Tasmania is the last place in Australia to do this sort of project, so it was easier for them to hire people with prior experience in FRC industry to come work in Hobart.

FRC is about allowing the customer to choose who they pay their electric retailer, it makes the people that bill you more competitive for your business and hopefully the bill on your fridge is not so frightening, well that’s the idea.

How i went to Tasmania the back in 2001

spiritoftas

 

The FRC project for Aurora went very well, the modules I was involved with had minimal issues, and of course I had quite a bit of help from some great people too.

One of the obvious advantages of working in Hobart is I could walk to work and be at work in two minutes, quite a change from the hour and thirty minute commute to Xerox in Sydney.

The obvious dis-advantage to being in Hobart during mid-July is it never stopped raining, or so it seemed. Quite a challenge from the consistent weather. It was 22 degrees for six months living in Sydney. The winter too seemed a bit odd, for Australia. It seemed more like Ireland in fact. I thought I left Ireland, not now I seemed to be back in the midst of it?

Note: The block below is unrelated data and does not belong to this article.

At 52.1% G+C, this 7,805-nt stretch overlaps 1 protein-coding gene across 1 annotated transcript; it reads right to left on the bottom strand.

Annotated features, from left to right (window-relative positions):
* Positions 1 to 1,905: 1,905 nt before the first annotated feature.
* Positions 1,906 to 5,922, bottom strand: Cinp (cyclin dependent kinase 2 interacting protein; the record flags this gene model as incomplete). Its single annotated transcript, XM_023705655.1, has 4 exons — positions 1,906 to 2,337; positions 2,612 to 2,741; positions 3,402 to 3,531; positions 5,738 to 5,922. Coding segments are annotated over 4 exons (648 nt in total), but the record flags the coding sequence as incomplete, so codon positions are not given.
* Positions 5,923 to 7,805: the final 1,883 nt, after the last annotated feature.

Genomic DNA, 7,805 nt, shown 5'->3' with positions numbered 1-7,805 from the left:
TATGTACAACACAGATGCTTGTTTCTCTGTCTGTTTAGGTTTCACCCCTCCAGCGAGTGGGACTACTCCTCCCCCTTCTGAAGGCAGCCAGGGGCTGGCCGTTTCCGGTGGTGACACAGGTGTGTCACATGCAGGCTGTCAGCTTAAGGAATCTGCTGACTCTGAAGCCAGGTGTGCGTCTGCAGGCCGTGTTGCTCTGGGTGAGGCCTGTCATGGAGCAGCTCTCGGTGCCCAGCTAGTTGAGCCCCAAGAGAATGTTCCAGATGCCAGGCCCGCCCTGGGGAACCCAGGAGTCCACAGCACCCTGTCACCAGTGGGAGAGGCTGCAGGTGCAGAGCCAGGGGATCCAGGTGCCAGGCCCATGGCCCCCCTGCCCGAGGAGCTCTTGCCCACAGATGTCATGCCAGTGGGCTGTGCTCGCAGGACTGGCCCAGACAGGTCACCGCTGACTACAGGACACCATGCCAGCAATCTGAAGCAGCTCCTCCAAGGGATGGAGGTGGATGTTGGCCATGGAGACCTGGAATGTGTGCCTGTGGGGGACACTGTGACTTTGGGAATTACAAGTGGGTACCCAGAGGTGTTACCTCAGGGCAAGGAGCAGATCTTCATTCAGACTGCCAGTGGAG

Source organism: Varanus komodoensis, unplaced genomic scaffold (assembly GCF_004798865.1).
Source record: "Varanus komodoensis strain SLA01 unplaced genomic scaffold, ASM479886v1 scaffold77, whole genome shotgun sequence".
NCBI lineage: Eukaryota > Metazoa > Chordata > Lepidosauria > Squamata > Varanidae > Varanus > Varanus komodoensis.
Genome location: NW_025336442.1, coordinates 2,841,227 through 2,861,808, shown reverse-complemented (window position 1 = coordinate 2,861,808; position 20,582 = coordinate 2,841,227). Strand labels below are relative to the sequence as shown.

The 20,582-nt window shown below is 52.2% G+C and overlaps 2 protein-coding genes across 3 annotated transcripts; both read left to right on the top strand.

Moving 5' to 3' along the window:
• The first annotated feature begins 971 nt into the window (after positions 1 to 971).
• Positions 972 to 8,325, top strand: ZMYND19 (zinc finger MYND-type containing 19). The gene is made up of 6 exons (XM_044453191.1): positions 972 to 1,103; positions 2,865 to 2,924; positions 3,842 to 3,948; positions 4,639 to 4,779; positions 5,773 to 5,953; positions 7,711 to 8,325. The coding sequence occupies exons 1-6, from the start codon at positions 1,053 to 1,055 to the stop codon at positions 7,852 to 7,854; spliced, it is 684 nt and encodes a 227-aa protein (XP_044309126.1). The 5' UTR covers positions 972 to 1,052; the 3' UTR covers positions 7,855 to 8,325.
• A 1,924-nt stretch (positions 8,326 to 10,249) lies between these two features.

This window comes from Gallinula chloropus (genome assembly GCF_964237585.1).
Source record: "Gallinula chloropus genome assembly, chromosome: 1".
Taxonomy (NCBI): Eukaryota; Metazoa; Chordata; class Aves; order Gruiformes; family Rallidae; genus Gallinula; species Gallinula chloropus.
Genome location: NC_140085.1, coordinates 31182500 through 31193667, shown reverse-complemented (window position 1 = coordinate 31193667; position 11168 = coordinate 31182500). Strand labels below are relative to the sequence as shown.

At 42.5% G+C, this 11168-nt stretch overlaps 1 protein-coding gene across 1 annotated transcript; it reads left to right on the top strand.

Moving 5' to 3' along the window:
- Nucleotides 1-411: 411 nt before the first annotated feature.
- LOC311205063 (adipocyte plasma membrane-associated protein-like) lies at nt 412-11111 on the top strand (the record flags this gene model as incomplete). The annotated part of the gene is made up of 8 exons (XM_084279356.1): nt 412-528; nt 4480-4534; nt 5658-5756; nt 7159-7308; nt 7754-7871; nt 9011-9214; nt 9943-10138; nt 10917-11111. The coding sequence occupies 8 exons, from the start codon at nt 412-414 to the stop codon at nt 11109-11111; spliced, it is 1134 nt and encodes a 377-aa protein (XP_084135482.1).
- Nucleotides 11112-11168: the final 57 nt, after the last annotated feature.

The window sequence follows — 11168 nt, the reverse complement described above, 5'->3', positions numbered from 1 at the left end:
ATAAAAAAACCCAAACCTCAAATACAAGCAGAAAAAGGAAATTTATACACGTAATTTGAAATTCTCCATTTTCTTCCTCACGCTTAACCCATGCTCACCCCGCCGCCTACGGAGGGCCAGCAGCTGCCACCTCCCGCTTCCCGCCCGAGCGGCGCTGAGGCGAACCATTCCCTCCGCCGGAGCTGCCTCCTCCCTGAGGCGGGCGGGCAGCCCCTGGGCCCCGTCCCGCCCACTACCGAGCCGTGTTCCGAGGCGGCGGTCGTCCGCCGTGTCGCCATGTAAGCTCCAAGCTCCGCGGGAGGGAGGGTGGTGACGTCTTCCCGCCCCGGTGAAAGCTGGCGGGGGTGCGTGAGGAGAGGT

University of Tasmania

University of Tasmania

 

Towards the end of the project at Alinta, I heard about another contract at the University of Tasmania and since I was already established here, I made good friends.

The role was as Integration test analyst testing, for the Admissions SLIMS (Student life cycle Integrated Management System) team, the scope of the role included testing web modules VIA SOAP. Since I had quite some experience testing aseXML from the Utility companies it seemed like an interesting role to be involved in.

This project too has gone extremely well for me; I have had the pleasure of working with some incredibly talented people on some challenging releases with tight time frames.

 

Wineglass bay

Wine-Glass-Bay-Tasmania-low-res

 

In Sydney I was involved with a lot of Start-up/Innovation groups, meet-ups every day was a challenge in choosing which event to see and which event not to see, this was another initial challenge in being here, the nights were free. Hobart does not have the same innovation culture, yet.

Since I have been pretty much working every day I could in the past year, I didn’t get much of a chance to be the tourist I was 14 years ago when I drove around, but now I can afford to rent a car or even buy a car and do that.

You can see more of my experience displayed on my Linked in profile

Tasmanian devil in action

Devil

 

I think what I have learnt more than anything else in the past year is you learn a lot by doing a lot and by being focused on the work at hand you improve and outperform your own expectations and I also became an Australian citizen in Tasmania, a great ending to a great year of hard work.